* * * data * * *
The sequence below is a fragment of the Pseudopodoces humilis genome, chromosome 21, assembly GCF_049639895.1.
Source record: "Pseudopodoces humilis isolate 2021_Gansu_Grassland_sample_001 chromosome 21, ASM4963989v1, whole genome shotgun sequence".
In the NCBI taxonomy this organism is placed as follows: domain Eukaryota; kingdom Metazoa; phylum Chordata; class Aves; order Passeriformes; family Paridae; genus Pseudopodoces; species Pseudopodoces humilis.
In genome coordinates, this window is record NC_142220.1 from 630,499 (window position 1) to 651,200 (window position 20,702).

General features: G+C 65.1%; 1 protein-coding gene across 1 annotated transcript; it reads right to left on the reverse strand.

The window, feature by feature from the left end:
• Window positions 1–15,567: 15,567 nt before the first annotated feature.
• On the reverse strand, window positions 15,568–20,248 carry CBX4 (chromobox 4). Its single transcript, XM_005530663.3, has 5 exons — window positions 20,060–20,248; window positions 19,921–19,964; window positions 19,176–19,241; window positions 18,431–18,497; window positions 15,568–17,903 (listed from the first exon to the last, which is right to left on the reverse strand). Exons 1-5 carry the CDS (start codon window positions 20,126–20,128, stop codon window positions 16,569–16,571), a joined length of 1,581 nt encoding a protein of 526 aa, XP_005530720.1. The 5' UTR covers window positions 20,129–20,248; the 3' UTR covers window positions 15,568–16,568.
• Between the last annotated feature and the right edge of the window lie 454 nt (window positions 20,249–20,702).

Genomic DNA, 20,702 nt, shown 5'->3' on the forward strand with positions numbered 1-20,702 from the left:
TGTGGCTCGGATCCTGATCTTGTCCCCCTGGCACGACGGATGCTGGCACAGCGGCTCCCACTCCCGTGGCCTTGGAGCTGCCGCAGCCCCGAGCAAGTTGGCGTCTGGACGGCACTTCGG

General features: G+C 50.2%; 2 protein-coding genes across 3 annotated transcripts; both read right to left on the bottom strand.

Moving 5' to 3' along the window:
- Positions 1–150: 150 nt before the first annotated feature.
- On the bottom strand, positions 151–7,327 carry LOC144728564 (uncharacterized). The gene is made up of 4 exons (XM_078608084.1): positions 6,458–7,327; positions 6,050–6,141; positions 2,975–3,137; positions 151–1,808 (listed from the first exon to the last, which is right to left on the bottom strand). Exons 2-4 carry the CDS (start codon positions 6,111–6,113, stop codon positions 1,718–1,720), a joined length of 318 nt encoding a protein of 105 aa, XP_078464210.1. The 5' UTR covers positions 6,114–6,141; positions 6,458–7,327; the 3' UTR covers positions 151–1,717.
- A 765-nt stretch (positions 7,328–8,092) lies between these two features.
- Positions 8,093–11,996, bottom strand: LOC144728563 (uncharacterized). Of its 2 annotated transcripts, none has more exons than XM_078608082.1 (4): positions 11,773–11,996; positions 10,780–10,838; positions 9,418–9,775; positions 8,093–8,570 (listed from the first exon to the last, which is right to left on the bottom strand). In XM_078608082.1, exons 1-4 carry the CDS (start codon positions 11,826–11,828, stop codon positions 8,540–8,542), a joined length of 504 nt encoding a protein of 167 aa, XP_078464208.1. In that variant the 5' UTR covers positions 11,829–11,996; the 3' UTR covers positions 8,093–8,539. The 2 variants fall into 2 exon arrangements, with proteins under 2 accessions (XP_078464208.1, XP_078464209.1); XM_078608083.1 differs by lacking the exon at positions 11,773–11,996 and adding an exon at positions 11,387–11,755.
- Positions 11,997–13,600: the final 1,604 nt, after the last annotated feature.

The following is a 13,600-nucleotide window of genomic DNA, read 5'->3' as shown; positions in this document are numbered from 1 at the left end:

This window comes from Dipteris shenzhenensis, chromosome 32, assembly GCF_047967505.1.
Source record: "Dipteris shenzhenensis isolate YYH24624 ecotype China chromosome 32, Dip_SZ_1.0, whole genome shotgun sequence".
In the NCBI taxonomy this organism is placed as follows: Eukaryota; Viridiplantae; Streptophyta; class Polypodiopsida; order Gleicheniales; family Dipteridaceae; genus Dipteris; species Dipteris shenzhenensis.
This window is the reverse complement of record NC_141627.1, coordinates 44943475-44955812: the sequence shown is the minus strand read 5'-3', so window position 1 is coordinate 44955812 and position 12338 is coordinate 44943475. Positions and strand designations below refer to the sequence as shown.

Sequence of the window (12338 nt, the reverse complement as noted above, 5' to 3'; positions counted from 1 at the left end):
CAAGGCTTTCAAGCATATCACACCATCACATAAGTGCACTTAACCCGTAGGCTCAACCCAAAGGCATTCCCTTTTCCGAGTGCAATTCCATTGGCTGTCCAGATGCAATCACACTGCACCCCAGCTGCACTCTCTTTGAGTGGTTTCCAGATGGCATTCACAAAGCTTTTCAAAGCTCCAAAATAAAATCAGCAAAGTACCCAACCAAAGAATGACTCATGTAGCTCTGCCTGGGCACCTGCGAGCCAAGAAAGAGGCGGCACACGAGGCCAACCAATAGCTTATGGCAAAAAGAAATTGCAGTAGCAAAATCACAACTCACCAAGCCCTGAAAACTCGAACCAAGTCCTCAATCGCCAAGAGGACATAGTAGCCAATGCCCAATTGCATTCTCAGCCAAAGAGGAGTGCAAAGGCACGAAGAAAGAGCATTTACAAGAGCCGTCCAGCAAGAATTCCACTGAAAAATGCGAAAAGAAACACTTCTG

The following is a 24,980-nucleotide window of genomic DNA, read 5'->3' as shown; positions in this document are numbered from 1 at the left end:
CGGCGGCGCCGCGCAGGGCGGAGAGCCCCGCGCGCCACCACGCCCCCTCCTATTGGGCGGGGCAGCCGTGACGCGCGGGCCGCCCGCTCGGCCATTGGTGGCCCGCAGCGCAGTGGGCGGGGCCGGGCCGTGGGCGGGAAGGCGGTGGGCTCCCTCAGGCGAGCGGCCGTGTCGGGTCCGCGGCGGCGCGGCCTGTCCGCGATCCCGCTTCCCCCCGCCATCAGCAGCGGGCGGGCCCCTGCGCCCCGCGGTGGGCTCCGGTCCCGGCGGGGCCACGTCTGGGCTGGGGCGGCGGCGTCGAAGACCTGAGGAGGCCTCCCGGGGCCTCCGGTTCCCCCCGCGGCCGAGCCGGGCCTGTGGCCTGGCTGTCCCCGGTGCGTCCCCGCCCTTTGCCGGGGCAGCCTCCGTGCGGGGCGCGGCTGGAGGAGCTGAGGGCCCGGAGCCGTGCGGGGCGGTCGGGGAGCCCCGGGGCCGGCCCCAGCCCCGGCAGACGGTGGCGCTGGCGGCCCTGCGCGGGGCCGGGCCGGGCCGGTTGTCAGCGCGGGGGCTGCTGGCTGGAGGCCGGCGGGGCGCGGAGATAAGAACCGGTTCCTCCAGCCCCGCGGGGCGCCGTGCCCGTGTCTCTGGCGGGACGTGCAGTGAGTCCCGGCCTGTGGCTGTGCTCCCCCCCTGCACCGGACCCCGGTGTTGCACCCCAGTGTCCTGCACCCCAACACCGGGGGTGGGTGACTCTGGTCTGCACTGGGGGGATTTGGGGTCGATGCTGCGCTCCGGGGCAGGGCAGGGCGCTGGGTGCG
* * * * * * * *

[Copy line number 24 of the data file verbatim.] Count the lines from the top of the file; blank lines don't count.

Sequence of the window (12338 nt, the reverse complement as noted above, 5' to 3'; positions counted from 1 at the left end):